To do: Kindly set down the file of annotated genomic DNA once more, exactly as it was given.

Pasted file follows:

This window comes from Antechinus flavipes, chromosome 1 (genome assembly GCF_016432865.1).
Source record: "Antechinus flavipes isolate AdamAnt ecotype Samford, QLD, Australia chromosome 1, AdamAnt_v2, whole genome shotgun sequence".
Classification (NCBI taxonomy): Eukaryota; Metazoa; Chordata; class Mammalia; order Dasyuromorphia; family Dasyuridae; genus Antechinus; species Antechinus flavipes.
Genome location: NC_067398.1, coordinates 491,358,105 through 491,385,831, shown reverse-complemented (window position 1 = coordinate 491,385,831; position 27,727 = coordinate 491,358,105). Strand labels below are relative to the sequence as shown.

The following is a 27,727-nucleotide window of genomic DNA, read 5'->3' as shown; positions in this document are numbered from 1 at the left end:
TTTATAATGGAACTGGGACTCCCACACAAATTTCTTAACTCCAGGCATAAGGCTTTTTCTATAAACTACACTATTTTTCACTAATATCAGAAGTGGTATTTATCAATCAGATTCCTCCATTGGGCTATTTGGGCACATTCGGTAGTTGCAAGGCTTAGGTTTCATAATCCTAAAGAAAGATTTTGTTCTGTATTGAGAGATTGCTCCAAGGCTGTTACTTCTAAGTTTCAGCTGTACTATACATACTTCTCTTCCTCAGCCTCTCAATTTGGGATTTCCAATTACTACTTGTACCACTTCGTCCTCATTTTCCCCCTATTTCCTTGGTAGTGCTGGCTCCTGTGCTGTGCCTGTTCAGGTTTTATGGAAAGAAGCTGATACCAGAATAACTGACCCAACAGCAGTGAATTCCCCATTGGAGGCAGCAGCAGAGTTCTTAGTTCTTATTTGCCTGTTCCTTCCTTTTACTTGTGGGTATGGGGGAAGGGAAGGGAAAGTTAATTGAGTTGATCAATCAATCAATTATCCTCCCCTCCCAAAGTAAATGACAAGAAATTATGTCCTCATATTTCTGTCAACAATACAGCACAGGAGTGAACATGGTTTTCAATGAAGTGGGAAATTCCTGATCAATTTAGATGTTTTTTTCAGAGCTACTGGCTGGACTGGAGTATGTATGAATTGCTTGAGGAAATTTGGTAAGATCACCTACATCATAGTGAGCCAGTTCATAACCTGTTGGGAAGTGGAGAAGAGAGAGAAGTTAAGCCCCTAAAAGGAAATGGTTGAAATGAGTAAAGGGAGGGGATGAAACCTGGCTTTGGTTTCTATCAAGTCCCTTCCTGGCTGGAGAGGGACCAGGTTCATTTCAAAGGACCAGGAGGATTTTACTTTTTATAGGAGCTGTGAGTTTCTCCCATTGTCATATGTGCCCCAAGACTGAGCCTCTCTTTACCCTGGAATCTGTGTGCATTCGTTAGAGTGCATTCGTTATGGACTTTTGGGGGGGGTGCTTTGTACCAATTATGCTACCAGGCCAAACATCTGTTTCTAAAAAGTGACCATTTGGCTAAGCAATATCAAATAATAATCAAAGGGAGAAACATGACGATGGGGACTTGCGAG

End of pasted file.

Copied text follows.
This window comes from Antechinus flavipes, chromosome 1 (genome assembly GCF_016432865.1).
Source record: "Antechinus flavipes isolate AdamAnt ecotype Samford, QLD, Australia chromosome 1, AdamAnt_v2, whole genome shotgun sequence".
Classification (NCBI taxonomy): Eukaryota; Metazoa; Chordata; class Mammalia; order Dasyuromorphia; family Dasyuridae; genus Antechinus; species Antechinus flavipes.
Genome location: NC_067398.1, coordinates 491,358,105 through 491,385,831, shown reverse-complemented (window position 1 = coordinate 491,385,831; position 27,727 = coordinate 491,358,105). Strand labels below are relative to the sequence as shown.

The following is a 27,727-nucleotide window of genomic DNA, read 5'->3' as shown; positions in this document are numbered from 1 at the left end:
TTTATAATGGAACTGGGACTCCCACACAAATTTCTTAACTCCAGGCATAAGGCTTTTTCTATAAACTACACTATTTTTCACTAATATCAGAAGTGGTATTTATCAATCAGATTCCTCCATTGGGCTATTTGGGCACATTCGGTAGTTGCAAGGCTTAGGTTTCATAATCCTAAAGAAAGATTTTGTTCTGTATTGAGAGATTGCTCCAAGGCTGTTACTTCTAAGTTTCAGCTGTACTATACATACTTCTCTTCCTCAGCCTCTCAATTTGGGATTTCCAATTACTACTTGTACCACTTCGTCCTCATTTTCCCCCTATTTCCTTGGTAGTGCTGGCTCCTGTGCTGTGCCTGTTCAGGTTTTATGGAAAGAAGCTGATACCAGAATAACTGACCCAACAGCAGTGAATTCCCCATTGGAGGCAGCAGCAGAGTTCTTAGTTCTTATTTGCCTGTTCCTTCCTTTTACTTGTGGGTATGGGGGAAGGGAAGGGAAAGTTAATTGAGTTGATCAATCAATCAATTATCCTCCCCTCCCAAAGTAAATGACAAGAAATTATGTCCTCATATTTCTGTCAACAATACAGCACAGGAGTGAACATGGTTTTCAATGAAGTGGGAAATTCCTGATCAATTTAGATGTTTTTTTCAGAGCTACTGGCTGGACTGGAGTATGTATGAATTGCTTGAGGAAATTTGGTAAGATCACCTACATCATAGTGAGCCAGTTCATAACCTGTTGGGAAGTGGAGAAGAGAGAGAAGTTAAGCCCCTAAAAGGAAATGGTTGAAATGAGTAAAGGGAGGGGATGAAACCTGGCTTTGGTTTCTATCAAGTCCCTTCCTGGCTGGAGAGGGACCAGGTTCATTTCAAAGGACCAGGAGGATTTTACTTTTTATAGGAGCTGTGAGTTTCTCCCATTGTCATATGTGCCCCAAGACTGAGCCTCTCTTTACCCTGGAATCTGTGTGCATTCGTTAGAGTGCATTCGTTATGGACTTTTGGGGGGGGTGCTTTGTACCAATTATGCTACCAGGCCAAACATCTGTTTCTAAAAAGTGACCATTTGGCTAAGCAATATCAAATAATAATCAAAGGGAGAAACATGACGATGGGGACTTGCGAG